LONDON – U.S. crude oil steadied on Friday after falling to its lowest in almost 6-1/2 years as huge stockpiles and refinery shutdowns heightened concerns about global oversupply.
Oil had already tumbled more than 3 percent on Thursday, driven by a report that stocks at Cushing, Oklahoma, the delivery point for U.S. crude futures, rose more than 1.3 million barrels in the week to Aug. 11.
U.S. crude <CLc1> hit an intraday low of $41.35 a barrel, its lowest since March 2009, before recovering to $42.86 by 1338 GMT, up 63 cents on the day.
Brent crude <LCOc1> traded at $49.17, down 5 cents and some way off its 2015 low of $45.19 reached in January. The front-month September Brent contract expires on Friday.
U.S. crude is much weaker than the North Sea benchmark, partly due to refinery outages sapping U.S. demand. The largest of those refineries – BP’s <BP.L> 413,500-barrels-per-day (bpd) facility in Whiting, Indiana, shut two-thirds of its capacity for repairs that could last a month or more.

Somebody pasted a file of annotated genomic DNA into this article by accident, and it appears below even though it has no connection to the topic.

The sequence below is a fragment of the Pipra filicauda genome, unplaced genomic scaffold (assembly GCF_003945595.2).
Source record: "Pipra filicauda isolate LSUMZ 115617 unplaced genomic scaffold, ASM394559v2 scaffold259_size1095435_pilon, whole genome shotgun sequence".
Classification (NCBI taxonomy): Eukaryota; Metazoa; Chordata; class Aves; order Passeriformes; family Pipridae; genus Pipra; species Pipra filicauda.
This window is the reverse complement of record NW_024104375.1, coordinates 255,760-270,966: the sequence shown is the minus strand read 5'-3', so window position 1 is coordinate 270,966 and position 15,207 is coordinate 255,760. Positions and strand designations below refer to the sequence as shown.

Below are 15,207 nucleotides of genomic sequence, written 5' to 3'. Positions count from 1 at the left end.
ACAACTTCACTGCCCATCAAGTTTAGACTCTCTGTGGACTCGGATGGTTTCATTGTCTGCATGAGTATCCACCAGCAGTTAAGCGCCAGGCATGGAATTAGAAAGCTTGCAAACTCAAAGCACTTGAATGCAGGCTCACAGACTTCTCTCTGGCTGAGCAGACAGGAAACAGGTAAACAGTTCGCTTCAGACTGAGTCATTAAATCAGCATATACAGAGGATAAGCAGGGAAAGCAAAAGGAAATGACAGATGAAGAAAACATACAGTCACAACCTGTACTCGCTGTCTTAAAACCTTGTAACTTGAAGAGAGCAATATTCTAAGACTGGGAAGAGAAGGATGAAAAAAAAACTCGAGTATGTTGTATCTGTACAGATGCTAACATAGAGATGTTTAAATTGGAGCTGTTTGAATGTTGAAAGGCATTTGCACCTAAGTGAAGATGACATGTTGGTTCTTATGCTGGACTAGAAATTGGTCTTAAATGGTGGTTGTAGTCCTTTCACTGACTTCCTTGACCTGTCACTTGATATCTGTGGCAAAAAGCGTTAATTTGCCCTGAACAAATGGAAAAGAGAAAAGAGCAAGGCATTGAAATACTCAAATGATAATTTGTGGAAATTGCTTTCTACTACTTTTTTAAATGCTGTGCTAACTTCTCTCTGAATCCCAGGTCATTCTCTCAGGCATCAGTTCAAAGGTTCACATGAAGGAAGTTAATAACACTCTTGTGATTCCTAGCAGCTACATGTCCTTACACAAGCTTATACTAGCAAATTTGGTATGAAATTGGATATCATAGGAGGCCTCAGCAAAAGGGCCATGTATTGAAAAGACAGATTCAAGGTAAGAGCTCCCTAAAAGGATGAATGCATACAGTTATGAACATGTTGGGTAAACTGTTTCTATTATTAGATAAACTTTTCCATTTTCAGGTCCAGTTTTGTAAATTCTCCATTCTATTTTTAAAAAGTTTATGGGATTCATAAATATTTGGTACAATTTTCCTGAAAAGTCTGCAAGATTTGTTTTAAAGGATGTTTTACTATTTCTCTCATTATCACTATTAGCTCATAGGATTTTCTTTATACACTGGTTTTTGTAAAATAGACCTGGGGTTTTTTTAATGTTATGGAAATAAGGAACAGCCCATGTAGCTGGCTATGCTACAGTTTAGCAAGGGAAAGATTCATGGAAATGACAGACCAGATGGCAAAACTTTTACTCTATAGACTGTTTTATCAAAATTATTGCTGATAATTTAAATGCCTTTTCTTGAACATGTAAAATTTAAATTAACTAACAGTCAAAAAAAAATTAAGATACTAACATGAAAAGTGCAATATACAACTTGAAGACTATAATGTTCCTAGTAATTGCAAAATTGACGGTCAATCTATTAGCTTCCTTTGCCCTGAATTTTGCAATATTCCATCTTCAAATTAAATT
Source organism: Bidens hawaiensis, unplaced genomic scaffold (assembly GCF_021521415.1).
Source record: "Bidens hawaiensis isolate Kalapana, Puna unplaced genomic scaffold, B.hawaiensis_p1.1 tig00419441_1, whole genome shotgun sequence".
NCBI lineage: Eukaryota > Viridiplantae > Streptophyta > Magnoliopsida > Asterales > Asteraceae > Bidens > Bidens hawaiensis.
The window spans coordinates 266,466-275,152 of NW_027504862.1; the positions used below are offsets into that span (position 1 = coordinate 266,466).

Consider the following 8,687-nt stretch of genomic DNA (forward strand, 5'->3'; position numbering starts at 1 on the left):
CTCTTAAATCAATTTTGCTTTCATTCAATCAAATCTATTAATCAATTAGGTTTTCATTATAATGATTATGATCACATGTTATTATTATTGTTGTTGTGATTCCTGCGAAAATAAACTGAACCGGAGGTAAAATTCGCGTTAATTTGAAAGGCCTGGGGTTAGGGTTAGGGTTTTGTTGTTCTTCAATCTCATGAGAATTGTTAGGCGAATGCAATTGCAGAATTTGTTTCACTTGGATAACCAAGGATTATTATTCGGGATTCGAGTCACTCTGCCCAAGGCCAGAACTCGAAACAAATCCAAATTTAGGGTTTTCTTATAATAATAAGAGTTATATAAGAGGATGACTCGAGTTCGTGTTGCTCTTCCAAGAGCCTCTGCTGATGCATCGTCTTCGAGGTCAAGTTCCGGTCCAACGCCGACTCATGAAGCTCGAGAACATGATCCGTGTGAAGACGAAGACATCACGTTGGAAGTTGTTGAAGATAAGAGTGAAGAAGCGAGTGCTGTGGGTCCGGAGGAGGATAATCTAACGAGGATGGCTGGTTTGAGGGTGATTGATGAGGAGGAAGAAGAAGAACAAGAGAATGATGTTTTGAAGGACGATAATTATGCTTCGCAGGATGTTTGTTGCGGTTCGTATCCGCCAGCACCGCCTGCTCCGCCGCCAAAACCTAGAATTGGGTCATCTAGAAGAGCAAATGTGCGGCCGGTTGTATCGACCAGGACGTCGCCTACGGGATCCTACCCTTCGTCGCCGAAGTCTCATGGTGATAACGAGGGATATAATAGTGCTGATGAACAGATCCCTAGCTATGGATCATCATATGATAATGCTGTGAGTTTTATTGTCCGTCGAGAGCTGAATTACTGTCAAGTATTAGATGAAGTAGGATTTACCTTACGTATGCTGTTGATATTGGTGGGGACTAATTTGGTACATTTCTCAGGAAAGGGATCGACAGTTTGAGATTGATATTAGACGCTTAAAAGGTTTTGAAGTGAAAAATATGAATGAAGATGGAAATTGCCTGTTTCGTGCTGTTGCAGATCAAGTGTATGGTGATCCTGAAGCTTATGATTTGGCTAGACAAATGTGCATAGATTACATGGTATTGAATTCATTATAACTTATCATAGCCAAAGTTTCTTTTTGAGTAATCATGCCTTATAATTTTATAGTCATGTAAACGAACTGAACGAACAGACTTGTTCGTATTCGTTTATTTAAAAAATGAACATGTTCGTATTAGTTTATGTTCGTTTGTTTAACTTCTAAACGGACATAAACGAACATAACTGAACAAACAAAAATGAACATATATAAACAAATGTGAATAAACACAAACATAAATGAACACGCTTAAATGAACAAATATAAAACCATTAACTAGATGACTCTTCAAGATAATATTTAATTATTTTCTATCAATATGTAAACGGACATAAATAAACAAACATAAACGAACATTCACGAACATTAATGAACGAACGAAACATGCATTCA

Robin Bieber, director and technical analyst at London brokerage PVM Oil Associates, said the U.S. crude oil contract, also known as West Texas Intermediate or WTI, had become somewhat dislocated from Brent.
“The contracts are not all on the same technical page and this causes a lack of clarity,” Bieber said. “WTI could plunge but the rest hold steady.”
Commerzbank analyst Carsten Fritsch said he didn’t expect an accelerated drop in prices, but rather “a slow grind lower” as long as the Whiting refinery was out of service.
Petromatrix oil analyst Olivier Jakob said WTI could fall further, but Brent was in a consolidation phase: “WTI is still facing some local issues and it could weaken more. Otherwise Brent will start to stabilize.”
On Friday, Citi Group revised down its base case crude oil price outlook to $54 per barrel for Brent in 2015 and $53 in 2016. It cut its U.S. crude outlook to $48 for 2015 and 2016.
Goldman Sachs said a weaker Chinese yuan was putting downward pressure on all commodity markets, signaling a change in global macroeconomic conditions.
“We believe the net commodity market effects are bearish,” it said in a note to clients.
(Editing by Christopher Johnson)
This article was written by Lisa Barrington from Reuters and was legally licensed through the NewsCred publisher network.